Nathan Woodford builds round bale carrier racks. Like many entrepreneurs, he took advantage of a business grant, writing a 54-page business and marketing plan and budget after researching his market.

Today he provides farmers in the Redwood Falls, MN, area with a relatively inexpensive method of hauling hay — and is making a profit on it.

Not bad for a 17-year-old.

Last July, he started Woodford Welding, building steel racks to be attached to purchased or existing 10-ton running gear. “They're like the wooden racks but are constructed out of steel,” he says. In part for safety, the sides and ends of his models are raised. “They tip bales toward the center of the rack so you can stack two rows.”

Each 10 × 23' rack holds one tier of eight bales or two tiers totaling up to 14 bales, depending on bale weight. He recently designed a 10 × 28' model for large square bales.

Woodford buys 30'-long pipe that he hires a friend to help cut. “Other than that, I do the welding and the rest,” he says.

He markets the rack through Woodford Ag, his dad's equipment business. Mike Woodford takes orders for his son, a high-school junior.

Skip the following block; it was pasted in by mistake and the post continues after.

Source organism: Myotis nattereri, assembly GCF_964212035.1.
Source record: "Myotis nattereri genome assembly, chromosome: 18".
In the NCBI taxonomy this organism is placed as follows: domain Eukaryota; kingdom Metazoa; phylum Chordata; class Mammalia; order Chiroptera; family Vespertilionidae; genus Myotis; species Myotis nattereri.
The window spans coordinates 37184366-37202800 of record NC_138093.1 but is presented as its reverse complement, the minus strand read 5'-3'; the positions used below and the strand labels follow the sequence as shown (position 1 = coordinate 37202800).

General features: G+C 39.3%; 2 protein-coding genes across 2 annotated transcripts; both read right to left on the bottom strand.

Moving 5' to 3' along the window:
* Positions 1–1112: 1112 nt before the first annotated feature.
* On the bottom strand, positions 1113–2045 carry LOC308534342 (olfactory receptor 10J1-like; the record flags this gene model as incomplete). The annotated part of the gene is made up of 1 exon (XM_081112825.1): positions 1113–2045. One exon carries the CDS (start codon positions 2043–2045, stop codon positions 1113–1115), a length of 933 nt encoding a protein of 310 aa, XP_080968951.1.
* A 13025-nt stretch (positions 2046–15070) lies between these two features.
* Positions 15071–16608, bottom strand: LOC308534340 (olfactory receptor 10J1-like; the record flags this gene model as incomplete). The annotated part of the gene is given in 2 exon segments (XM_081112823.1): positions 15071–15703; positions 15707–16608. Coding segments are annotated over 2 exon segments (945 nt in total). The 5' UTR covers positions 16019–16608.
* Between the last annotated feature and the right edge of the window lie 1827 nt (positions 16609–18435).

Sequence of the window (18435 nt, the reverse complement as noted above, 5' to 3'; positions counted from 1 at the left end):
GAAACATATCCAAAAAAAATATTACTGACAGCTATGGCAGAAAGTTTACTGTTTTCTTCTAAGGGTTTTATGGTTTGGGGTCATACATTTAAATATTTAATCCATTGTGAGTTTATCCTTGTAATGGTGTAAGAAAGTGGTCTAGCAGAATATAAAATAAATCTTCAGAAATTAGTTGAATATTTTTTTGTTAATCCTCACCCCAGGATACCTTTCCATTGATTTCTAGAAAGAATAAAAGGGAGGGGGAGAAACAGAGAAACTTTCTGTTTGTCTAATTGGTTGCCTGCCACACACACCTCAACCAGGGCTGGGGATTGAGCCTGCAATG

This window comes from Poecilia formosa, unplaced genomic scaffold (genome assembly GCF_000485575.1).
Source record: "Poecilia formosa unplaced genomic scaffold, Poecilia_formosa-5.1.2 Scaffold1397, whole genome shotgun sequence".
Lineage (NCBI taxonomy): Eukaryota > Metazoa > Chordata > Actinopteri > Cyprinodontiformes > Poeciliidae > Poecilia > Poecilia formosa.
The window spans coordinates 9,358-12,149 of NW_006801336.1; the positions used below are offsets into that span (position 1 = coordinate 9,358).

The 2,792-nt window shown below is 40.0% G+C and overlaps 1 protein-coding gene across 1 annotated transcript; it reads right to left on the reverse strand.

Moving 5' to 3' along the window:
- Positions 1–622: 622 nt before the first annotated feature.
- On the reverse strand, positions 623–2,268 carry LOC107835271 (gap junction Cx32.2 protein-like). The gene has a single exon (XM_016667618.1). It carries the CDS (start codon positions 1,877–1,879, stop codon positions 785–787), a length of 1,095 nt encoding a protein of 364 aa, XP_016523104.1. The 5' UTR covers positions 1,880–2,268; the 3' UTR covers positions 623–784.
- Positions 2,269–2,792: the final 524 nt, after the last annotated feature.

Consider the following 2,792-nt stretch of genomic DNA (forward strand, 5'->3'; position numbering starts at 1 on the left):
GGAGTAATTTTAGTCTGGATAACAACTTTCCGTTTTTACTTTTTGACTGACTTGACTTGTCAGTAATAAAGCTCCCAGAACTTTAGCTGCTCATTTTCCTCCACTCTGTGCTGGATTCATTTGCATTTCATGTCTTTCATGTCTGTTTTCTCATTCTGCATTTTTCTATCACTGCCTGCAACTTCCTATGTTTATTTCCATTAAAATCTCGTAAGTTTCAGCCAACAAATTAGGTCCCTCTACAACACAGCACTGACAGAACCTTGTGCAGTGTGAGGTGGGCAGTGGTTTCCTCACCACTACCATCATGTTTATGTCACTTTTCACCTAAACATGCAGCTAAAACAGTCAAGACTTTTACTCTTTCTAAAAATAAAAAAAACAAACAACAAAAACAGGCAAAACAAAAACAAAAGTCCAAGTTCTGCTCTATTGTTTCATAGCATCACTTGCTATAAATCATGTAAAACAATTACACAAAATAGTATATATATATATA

While researching what business to form, the teenager asked the advice of his uncle, Eric Woodford, a custom harvester and inventor. “He sees guys who don't want to buy a semi to move hay,” Woodford says.

Besides giving growers a way to haul small loads, he also wanted to provide a sturdy alternative to wooden racks. “It's a lot safer to have a rack with steel beams in the center,” Woodford says.

He was urged to apply for a $5,000 grant through the Center of Rural En-trepreneurship and SW/WC Service Cooperatives by his FFA instructor, Jeremy Daberkow. His parents, Mike and Michelle, also encouraged him.

So far he's sold 11 round bale rack units at $2,150 each. His profits, he adds, will be saved for college, where he may study engineering.

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